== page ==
IMO the success of the program was due to its ease of implementation and to the Green Sanctuary program that was initiated by the UU Ministry For Earth. When "Green Sanctuary" moved to the UUA, traffic to the UUMFE webpage and to the link for the 10 tree challenge link dwindled. Frankly, I failed to recognize that adaptation was needed. GS Program Manager, Robin Nelson even invited me to write a guest blog on her site as a way for us to begin working together. I simply never followed up. Bottom line: there is institutional support/ willingness to see this go forward. It simply needs someone with some skill and passion to gather the firewood and ignite it again. (bad metaphor for bring trees to life, huh?)

Congregations find this project fun, fulfilling and magical. It provides a relatively easy way to be part of something that UUs were doing together. The success came with only a small percent of UU's hearing about the project. There is plenty room left for this project to grow! It would take a critical mass, a small number of congregations recognized for their efforts, and the 10 Tree Challenge would spread again. trees!!!

If you want to help revitalized the 10 Tree Challenge be revitalized, please email Robin Nelson or me

Sunday, February 20, 2011

All Our JUUwishness

All of us counts. All of the ways that we find to be who we are in this world, all of it counts. This was the message we received at the “Let Us Be Counted” Uus for Jewish Awareness Conference in Atlanta this weekend. It was a message that came home because of our experience of coming together.

UUJA President Rev. Leah Hart-Landsberg helped set the tone for our time together during opening worship. She referred to the “parsha” (torah portion) of the week that instructed ancient Hebrews how to build a sanctuary. “We will be building a sanctuary too,”she said. How right she was!

Personally I was gratified to see the influence that my alma mater, Thomas Starr King School for the Ministry had in the creation of this conference. Hart-Landsberg, and most of the planning team were SKSM graduates, and SKSM prof Dr. Ibrahim Farajaje' delivered the conference keynote address. (Thank you SKSM and President Rebecca Parker whose discretionary funds made that keynote possible.) Dr. Farajaje's presentation brought to the conference a precious aspect of Starr King culture. Beyond theology, I remember SK as a place that enriched its seminarians with an affirming sense of the sacredness of being. Learning how to bring this quality out in a community or congregational setting was a priceless aspect of preparation for ministry.

The quality of our gathering had many contributors. There was generous hosting of the UU Congretion of Atlanta (UUCA), Rev. Marti Keller, and the UUCA's L'Chaim group for Jewish Awareness. We enjoyed an abundance of Jewish music, the professional support of UUCA's Music director, Donald Milton III and performances by the combined choirs of UUCA and Bet Haverim. (BH is a Reconstructionist Congregation founded by lesbians and gays.)

Dr. Farajaje refered to the conference as a “Shabbaton,” a weekend retreat that focuses on a communal sharing of Shabbat. During the weekend, we shared the “mixities” of how we identify; the communities we belong to or hail from, and what continues to contributes to our journeys toward wholeness. We joined in the sharing of stories, prayers, poems, singing and music. We shared our selves, and were enriched by the sharing. It was an experience that affirmed who we are- beyond and through acquired identities. My partner from our havurah (study group), found the conference as “affirming not because there is a rule that exists among Uus that says we must accept each other, but because I experienced people here as being open, that they actually cared to find out who I am, and that they were willing to share with me something of who they are too.”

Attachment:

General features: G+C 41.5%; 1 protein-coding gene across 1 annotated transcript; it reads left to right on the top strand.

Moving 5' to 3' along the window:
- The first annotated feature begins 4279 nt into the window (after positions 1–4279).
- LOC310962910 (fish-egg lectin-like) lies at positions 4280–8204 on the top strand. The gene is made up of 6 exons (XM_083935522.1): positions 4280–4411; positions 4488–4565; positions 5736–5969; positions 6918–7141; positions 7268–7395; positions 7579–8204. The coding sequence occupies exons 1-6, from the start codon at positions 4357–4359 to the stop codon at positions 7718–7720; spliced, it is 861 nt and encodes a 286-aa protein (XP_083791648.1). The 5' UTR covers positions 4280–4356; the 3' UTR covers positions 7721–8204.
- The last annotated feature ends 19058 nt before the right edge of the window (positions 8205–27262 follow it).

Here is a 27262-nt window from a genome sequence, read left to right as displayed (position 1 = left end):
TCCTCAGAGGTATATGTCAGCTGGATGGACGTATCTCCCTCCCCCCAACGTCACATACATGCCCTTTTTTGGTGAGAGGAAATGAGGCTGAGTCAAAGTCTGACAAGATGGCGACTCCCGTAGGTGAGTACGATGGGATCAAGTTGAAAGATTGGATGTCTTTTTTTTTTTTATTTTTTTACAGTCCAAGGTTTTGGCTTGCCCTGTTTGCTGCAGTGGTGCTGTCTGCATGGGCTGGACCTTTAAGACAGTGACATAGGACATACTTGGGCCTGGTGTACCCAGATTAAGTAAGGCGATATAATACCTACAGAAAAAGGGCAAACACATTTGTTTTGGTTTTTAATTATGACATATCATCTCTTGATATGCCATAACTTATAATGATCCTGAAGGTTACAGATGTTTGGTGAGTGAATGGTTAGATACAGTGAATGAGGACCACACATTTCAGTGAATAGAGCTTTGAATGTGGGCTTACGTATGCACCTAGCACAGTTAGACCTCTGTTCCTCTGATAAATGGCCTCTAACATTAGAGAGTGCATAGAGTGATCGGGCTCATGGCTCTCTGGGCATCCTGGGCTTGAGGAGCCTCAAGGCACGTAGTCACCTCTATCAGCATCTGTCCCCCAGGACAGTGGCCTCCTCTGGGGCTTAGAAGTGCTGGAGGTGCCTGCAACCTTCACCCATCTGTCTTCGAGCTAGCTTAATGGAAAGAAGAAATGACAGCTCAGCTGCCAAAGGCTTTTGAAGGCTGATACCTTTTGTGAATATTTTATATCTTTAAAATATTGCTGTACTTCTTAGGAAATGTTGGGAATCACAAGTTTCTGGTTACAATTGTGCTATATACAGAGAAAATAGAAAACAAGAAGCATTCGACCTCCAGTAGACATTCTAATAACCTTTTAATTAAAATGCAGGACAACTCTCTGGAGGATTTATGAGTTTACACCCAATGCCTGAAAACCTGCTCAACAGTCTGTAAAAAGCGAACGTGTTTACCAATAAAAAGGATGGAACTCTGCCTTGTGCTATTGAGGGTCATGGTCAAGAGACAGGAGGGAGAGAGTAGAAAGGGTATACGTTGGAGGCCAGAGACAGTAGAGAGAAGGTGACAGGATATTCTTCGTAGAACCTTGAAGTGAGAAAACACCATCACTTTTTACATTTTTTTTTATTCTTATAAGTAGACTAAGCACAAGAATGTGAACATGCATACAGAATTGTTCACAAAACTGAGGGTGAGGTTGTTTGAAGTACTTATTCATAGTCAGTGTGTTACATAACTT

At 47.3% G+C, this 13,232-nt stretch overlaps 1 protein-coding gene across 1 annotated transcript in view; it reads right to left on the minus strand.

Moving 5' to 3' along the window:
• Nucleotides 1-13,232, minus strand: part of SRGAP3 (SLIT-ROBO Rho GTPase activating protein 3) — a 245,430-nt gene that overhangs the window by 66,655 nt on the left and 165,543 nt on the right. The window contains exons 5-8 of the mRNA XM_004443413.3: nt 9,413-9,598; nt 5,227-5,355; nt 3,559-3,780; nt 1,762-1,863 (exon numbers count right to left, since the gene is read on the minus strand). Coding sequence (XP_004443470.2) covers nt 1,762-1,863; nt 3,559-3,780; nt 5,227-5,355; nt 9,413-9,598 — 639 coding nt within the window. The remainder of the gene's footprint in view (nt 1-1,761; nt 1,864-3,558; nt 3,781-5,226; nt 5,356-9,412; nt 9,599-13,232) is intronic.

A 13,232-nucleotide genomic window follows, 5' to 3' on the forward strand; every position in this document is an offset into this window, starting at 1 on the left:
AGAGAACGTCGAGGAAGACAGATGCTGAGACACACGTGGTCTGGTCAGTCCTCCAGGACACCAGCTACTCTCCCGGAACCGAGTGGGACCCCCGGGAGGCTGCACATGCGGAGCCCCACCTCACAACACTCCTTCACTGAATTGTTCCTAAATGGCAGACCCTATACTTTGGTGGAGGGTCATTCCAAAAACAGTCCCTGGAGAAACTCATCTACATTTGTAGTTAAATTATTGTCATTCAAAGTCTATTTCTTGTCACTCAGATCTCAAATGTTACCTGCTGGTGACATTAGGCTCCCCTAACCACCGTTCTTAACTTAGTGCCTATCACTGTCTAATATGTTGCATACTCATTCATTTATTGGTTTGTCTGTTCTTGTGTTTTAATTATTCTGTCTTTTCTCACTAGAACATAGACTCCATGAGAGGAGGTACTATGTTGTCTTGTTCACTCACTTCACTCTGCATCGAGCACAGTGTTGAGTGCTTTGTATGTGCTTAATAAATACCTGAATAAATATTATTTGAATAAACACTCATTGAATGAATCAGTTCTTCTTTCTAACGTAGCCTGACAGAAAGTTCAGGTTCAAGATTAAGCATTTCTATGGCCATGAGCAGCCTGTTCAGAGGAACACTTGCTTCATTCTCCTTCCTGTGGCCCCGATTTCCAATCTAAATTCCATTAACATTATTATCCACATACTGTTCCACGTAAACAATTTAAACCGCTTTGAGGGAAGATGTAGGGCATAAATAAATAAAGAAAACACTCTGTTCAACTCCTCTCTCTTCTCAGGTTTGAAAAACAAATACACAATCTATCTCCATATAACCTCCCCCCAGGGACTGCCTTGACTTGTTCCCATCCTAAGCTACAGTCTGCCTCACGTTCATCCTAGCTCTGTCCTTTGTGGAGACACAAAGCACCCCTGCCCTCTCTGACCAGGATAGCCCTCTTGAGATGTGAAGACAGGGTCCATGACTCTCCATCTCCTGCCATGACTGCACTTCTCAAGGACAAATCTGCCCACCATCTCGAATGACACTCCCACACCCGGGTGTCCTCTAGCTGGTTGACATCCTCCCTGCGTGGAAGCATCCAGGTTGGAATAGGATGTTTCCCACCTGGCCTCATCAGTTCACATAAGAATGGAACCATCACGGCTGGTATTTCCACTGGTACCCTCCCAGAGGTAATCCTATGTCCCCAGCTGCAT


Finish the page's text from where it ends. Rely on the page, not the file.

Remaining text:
Sunday morning before the worship service, we sat and talked about what we had received. We said things like: “I know now that I am not alone.” “I thought being a UU Jew was something that I created.” “ I thought it was a figment of my imagination,” or “something that really wasn't supposed to exist, “ “Until now, I've hidden my love of being Jewishness out of fear of being perceived as cheating on my UU Church” “Many UUs seem to think that identifying as Jewish means that we're not really or fully UU. I'll never believe that again!” Each of us grew in awareness of the profound influence that Judaism, our relationship to Jewish people and cultures has had and continues to have on our living UU tradition. The ripples of our coming together, of our learning and our celebrating our JUUwishness will be felt throughout the UU world!

Wednesday, February 9, 2011

Who are we and Whose are we?

The flurry of posts on the UUJA e-list continues. I'm enjoying the busy-buzz-buzz of excited connecting.

It's made me think about who we are, and surprised that I haven't heard or raised this question before. Some of us identify as Jewish UUs. Some identify as UUs of Jewish Heritage (sub group- "cultural Jews".) Some are spouses or partners of Jews. Some of us are UUs with no Jewish heritage but who have an affinity for or interest in Judaism. Some of us wish to be "allies to Jews" because we have an understanding of anti-Jewish sentiment and oppression, the historical role the targeting of Jews has played in the maintaining of oppressive society. Who have I forgotten?